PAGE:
The much followed yellowfin tuna all-tackle record has now been fixed, for the time being at least, at 427 pounds with the huge specimen landed last September off Cabo San Lucas, Mexico. While there are those here who would revel in the mere thought of being hooked up to such a fish, none of them are likely to have to worry about it happening here.
Something that locals can and probably should, do something about is the new horse-eye jack all-tackle record of 32 pounds that was set in September last year in the Gulf of Mexico, making it another USA record.
While there are several Bermuda records in the 20 to 30-pound bracket, not one at present exceeds the new recognised mark but without any doubt there are fish swimming around here that could easily eclipse that and set another record for this Island.
Part of the problem probably stems from the nomenclature. The horse-eye jack is not a term that gets used much, if at all here, but the species is actually quite common. Here, it goes by various names, somewhat dependent on where it is caught and by whom. If it is taken by a net hauler in inshore waters, it will probably be called a white jack, longfin jack or just plain “jack”. If taken offshore, where they are generally larger and darker, they are called black jack, or more often, steelhead jack. When and if the scientists get a hold of it; it will get its proper scientific name, horse-eye jack. There are some full-sized versions of these living in places like the base of Argus Tower and other reef structures where they are usually more than willing to please despite proving disappointing to many anglers who were hoping for an amberjack or bonita. The latter has been known locally to go by “horse-eye bonita” so the name mess is patently obvious. What is probably less obvious is how simple it should be to set a new world record.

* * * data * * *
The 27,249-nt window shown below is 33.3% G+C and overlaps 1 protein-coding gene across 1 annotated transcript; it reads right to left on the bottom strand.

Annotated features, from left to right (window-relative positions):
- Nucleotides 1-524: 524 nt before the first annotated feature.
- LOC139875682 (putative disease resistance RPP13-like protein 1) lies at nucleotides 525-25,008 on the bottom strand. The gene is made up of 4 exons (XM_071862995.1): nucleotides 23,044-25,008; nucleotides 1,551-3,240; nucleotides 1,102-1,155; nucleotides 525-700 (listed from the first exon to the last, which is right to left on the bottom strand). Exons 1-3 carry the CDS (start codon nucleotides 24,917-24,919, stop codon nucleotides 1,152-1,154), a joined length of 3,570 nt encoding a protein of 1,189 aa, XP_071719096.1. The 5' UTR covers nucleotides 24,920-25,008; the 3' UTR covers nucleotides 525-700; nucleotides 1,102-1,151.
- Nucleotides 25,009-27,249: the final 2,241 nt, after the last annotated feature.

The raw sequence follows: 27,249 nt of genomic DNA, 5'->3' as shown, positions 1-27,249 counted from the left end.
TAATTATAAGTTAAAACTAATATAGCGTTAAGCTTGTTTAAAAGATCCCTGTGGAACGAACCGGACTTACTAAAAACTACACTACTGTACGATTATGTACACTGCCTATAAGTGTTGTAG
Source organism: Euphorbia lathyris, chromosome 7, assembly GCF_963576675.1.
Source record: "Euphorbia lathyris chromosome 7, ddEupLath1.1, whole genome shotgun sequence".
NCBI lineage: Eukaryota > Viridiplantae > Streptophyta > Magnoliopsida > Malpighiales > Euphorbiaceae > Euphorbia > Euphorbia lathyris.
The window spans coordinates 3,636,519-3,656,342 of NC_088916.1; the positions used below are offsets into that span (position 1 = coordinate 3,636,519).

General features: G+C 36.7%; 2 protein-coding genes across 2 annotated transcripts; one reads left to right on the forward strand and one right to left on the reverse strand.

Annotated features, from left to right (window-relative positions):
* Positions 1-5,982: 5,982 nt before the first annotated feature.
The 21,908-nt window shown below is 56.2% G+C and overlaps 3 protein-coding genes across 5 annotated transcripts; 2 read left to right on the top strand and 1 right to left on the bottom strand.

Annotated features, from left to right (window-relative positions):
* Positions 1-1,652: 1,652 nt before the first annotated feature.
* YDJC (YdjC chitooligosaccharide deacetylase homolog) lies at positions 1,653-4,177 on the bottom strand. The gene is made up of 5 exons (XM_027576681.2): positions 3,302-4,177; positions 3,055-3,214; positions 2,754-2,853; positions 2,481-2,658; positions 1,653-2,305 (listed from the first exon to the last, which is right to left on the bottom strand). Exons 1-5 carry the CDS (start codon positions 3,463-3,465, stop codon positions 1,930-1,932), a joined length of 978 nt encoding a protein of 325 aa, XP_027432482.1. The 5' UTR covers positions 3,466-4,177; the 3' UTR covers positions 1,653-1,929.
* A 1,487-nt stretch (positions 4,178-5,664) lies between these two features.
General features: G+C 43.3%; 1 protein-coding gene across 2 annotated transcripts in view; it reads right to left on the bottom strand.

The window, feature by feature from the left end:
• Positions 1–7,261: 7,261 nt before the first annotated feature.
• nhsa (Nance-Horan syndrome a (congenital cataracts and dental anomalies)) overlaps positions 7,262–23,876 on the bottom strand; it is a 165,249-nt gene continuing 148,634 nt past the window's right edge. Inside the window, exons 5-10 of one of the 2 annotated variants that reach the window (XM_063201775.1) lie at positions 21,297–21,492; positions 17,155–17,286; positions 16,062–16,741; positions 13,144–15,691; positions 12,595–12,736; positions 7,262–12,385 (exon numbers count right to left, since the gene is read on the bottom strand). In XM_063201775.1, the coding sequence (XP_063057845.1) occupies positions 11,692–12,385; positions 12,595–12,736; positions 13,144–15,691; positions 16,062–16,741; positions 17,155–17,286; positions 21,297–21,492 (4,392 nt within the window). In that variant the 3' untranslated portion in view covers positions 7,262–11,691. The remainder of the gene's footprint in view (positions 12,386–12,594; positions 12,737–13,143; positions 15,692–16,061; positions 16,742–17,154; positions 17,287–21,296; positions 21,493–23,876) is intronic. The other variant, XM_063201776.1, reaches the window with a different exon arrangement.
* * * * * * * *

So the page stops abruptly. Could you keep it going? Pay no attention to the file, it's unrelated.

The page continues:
Another angling item making the news but not in the sports pages involves the capture of an 883-pound blue marlin off the coast of North Carolina last summer. This was made by an angler and charter boat taking part in one of the big money billfish tournaments that are held on the US East coast and elsewhere.